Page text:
A better gardener would have blended them into a well thought out perennial border, mixing the colors with interesting foliage and varied forms…. but I’m not there yet.  Plus I like my phlox in heavy doses.  Overkill some might say.

Barsixty (coral flame is the trademarked name) is first in line.  I really shouldn’t not like it but there are a few little annoying things that get to me.  I think it’s too short, this is the first year it looks nice (after a couple dud years), and the edges of the blooms curl up a bit.  For many gardens, the ~16inch height is perfect and the curling adds interest, so it’s got a place in my garden… but I’m just saying I like other phlox more!garden phlox paniculata

I love “Laura”, it’s about two feet tall (which I still think is on the short side) but she always puts on a great show and looks good for weeks.  Here Laura is in the front with phlox “Nicky” towards the back.  Nicky is a little darker and booms a few days earlier.  (This section has been picked over by the kids, the big dark flowers are too tempting for little flower pluckers.)garden phlox paniculata

I’m kind of a snob with other plants but not with phlox.  Having named phlox is great for knowing what you have (and not buying the same plant twice!) but it doesn’t guarantee a nice plant in the garden.  I think this white is great, but it’s just a stray seedling that came up a couple years ago.  It’s about three feet tall and although pure white is always perfect, I like the way this one has small dots of red at the bloom center and a reddish blush on each bloom stem. garden phlox paniculata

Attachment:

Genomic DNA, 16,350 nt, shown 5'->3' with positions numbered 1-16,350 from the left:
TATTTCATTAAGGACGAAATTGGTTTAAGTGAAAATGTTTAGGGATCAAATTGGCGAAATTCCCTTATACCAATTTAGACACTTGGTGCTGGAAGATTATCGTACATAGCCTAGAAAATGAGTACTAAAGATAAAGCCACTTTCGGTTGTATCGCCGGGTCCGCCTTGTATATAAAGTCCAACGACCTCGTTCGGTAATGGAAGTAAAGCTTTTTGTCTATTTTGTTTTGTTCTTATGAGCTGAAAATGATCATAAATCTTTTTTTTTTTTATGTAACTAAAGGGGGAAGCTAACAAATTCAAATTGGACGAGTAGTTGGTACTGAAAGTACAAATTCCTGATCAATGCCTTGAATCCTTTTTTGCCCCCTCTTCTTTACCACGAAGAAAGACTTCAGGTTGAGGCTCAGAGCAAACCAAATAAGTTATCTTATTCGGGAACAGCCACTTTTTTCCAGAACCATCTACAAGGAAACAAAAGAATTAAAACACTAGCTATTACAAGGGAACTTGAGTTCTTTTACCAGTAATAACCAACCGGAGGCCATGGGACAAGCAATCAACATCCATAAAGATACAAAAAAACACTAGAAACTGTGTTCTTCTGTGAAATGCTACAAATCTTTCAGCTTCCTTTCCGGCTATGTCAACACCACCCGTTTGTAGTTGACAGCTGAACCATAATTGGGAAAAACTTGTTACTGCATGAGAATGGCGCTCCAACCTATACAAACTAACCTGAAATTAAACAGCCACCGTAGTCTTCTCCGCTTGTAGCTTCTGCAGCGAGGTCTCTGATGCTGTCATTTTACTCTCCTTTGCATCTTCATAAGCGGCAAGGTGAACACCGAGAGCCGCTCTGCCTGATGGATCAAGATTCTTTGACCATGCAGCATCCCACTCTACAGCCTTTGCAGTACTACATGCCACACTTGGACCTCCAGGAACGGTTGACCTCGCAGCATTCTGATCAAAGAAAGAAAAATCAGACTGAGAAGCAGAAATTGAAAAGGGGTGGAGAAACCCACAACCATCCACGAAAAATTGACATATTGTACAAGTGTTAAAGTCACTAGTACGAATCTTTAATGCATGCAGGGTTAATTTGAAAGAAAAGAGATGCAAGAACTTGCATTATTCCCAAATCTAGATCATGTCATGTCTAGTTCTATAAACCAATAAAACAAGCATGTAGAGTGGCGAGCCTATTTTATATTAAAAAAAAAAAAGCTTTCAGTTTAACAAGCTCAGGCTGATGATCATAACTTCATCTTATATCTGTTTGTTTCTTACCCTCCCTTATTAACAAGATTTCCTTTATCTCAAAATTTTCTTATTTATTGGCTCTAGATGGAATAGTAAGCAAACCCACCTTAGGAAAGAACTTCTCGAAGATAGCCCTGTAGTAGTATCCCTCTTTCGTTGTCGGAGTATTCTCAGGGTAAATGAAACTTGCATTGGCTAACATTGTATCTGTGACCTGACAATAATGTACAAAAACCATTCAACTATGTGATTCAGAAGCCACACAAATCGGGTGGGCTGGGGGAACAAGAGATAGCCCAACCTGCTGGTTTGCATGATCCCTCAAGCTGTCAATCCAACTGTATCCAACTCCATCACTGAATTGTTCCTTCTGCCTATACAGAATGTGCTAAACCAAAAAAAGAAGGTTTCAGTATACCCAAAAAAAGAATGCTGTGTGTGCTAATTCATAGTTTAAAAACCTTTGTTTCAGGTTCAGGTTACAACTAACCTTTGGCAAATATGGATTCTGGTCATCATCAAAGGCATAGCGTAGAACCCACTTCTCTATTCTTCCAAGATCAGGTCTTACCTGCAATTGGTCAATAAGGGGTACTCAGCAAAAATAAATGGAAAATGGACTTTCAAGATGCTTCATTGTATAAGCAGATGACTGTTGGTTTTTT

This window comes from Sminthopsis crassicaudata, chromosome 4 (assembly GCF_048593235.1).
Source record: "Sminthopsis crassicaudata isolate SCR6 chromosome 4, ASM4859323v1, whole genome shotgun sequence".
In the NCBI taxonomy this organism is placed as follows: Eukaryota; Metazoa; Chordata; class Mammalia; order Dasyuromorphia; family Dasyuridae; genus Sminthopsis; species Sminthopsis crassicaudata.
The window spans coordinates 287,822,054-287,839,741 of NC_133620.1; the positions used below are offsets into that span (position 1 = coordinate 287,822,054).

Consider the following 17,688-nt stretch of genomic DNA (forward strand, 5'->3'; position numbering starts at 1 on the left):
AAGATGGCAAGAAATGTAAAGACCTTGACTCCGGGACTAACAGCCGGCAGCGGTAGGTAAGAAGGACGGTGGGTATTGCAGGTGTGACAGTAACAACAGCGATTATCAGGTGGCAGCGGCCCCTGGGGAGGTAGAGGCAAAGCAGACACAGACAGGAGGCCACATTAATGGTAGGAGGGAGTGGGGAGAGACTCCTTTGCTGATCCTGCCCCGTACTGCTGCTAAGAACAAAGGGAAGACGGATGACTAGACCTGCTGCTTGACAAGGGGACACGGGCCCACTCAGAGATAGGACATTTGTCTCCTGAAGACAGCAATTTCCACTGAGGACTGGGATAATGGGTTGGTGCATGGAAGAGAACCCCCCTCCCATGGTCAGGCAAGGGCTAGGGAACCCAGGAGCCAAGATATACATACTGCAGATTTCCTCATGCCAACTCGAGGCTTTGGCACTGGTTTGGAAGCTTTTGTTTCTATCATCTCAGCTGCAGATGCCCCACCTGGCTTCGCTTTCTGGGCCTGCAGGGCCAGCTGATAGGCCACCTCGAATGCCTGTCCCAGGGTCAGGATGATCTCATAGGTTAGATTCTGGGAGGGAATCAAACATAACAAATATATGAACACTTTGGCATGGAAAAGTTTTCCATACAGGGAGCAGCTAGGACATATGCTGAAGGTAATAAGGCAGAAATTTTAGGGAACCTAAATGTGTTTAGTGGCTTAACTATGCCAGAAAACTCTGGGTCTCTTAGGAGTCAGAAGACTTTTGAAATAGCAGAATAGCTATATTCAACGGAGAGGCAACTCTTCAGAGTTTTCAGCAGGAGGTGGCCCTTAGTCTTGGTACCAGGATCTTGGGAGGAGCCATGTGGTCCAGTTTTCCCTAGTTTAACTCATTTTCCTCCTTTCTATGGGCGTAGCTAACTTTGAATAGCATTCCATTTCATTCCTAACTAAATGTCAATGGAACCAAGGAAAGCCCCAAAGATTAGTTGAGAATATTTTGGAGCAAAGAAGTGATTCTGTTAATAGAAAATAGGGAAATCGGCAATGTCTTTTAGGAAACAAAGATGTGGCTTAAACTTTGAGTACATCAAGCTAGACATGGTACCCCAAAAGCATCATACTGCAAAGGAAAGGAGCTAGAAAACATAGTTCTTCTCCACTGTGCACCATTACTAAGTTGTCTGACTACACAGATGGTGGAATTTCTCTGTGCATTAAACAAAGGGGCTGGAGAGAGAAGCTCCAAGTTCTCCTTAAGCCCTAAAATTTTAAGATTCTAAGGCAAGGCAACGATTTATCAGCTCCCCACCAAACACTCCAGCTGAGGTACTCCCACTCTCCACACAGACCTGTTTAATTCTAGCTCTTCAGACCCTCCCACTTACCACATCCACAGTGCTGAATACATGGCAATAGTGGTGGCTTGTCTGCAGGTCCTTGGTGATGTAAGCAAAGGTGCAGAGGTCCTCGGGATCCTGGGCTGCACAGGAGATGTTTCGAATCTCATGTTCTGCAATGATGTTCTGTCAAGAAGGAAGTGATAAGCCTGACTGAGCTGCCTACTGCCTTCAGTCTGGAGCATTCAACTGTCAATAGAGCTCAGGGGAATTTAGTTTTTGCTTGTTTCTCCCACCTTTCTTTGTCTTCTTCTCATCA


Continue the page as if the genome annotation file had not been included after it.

I took this picture yesterday when the clump really hit full phlox paniculata

This one I don’t know the name for,  I think it might be “starfire” but can’t say for sure.  The color is great (if you like the reds!) and I like how the foliage and stems have a darker tint to them.  It’s a little floppy though….. garden phlox paniculata

I need more of the clear pinks.  Here is “Bright Eyes” which I got just last fall, it came as a rootbound 4″ potted plant and will probably need one more growing season before it takes off.  I love the packed flower heads but they tend to hold onto dead flowers.  “Franz Schubert” is just starting to the left.  It’s another one in need of more settling in phlox paniculata